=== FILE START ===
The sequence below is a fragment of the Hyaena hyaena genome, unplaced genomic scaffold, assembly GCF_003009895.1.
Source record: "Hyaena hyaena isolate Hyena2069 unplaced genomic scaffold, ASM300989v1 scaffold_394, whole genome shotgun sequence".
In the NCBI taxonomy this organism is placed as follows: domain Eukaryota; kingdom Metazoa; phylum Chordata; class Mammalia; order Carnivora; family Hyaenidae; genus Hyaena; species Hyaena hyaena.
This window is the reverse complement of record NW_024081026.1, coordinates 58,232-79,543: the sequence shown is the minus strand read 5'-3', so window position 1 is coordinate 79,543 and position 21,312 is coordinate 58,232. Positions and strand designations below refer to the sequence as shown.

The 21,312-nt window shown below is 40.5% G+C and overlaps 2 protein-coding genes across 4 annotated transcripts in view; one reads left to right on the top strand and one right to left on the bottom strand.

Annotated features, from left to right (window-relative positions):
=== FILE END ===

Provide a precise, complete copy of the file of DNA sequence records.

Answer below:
The sequence below is a fragment of the Hyaena hyaena genome, unplaced genomic scaffold, assembly GCF_003009895.1.
Source record: "Hyaena hyaena isolate Hyena2069 unplaced genomic scaffold, ASM300989v1 scaffold_394, whole genome shotgun sequence".
In the NCBI taxonomy this organism is placed as follows: domain Eukaryota; kingdom Metazoa; phylum Chordata; class Mammalia; order Carnivora; family Hyaenidae; genus Hyaena; species Hyaena hyaena.
This window is the reverse complement of record NW_024081026.1, coordinates 58,232-79,543: the sequence shown is the minus strand read 5'-3', so window position 1 is coordinate 79,543 and position 21,312 is coordinate 58,232. Positions and strand designations below refer to the sequence as shown.

The 21,312-nt window shown below is 40.5% G+C and overlaps 2 protein-coding genes across 4 annotated transcripts in view; one reads left to right on the top strand and one right to left on the bottom strand.

Annotated features, from left to right (window-relative positions):